AUSTIN (KXAN) — Central Texas is home to many types of pollinators that each play an important role in our ecosystem. Perhaps one of the most recognizable, the Monarch butterfly, populate our skies every spring and fall as they migrate to and from Mexico and Canada. But recent studies show a concerning decline in the number of Monarch butterflies, an insect that has been on the brink of being listed as endangered for years.

PHOTO: Thomas Dunkerton | United States Fish & Wildlife Service

Monarchs by the numbers

Eastern Monarch butterfly populations have been declining over the past 25 years. Of highest concern is the drop in numbers reported in 2022. A decline of ~25% was observed in Eastern Monarch butterfly populations from Winter 2021-2022 to Winter 2022-2023.

Primary threats

Some of the biggest threats Monarchs face include loss of habitat during migration, breeding and overwintering due to urban development. Pesticide use is also detrimental to Monarch butterflies and pollinators alike.

Interview: Dr. Adam Baker

Meteorologist Kristen Currie spoke with Dr. Adam Baker, a pollinator expert with the Davey Institute, to discuss ways the public can help keep these butterfly populations thriving. Below is a transcription of that interview. Edits have been made for clarification.

Kristen Currie, KXAN News: Here to discuss why we’re seeing a loss in Monarch butterflies and what we can do to help our winged friends is Dr. Adam Baker with the Davey Institute. Dr. Baker, why are we seeing this loss in the Monarch butterfly population?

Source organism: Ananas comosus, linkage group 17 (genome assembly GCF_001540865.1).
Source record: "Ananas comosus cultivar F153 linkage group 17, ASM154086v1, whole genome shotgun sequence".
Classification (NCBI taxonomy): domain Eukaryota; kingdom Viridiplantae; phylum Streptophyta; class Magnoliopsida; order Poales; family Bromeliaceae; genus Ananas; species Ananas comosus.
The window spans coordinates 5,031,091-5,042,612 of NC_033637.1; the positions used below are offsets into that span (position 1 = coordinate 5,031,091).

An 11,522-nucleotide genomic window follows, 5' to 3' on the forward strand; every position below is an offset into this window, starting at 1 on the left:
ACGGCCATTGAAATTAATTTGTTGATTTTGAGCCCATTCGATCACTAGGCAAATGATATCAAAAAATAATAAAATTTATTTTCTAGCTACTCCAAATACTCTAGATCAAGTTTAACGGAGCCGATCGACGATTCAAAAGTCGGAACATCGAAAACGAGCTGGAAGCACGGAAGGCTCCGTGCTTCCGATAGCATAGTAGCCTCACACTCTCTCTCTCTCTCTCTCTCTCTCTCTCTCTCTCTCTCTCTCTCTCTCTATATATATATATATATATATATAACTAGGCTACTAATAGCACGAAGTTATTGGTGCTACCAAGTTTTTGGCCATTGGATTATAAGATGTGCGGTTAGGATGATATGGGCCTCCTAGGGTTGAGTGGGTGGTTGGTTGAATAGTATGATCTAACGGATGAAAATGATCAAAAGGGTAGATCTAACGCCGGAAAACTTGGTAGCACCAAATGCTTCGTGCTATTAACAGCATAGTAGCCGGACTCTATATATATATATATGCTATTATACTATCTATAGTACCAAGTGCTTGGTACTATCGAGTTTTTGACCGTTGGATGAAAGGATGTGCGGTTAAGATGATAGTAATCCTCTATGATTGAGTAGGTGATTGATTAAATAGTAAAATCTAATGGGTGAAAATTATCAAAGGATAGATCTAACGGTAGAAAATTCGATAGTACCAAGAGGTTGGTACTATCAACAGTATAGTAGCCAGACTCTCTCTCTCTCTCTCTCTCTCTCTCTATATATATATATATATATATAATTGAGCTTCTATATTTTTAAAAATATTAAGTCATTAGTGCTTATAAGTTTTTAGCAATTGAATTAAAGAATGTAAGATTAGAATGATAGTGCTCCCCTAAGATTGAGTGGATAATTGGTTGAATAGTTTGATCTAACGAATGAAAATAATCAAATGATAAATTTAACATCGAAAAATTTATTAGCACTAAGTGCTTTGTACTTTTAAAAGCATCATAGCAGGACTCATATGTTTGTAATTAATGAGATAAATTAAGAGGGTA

Dr. Adam Baker, Davey Institute: The Monarch decline question is a pretty complex one. There’s no one particular thing that’s that’s affecting Monarch populations, it’s really a combination of many things. Things including pesticide use, as well as loss of habitat due to urbanization.

And when we’re talking about the loss of the Monarch butterfly, what we’re talking about is the Eastern migratory population. We’re concerned about that because this is the one that makes the huge annual journey all the way from from Mexico and all the way up into the United States.

Texas plays a vital role in Monarch migration because those overwintering Monarchs are going to wake up sometime in March or so and they’re going to make their way up into southern Texas where they’ll start breeding and depositing their eggs on a pretty important host plant called the Green Milkweed. That’s a big stepping stone for creating the progeny from those migratory butterflies and what’s going to colonize the rest of the United States. So Texas is a pretty important link in the chain when it comes to the monarch populations.

PHOTO: A monarch butterfly in Vista, California | AP Photo/Gregory Bull

Currie: You mentioned milkweed. Is that milkweed something we can plant in our gardens, in our yards and communities? Anything else that we can do as the public to help?

Dr. Baker: You can focus on nectar plants, they’re going to be attractive to butterflies. So things with cone type flower heads – Monarchs use their straw-like mouthparts to get into them. And then you want to plant things that are going to be available during the migration phase. So things early in the season, as Monarchs are passing through, and things late in the season as they need that fuel to fly all the way back down to their overwintering grounds.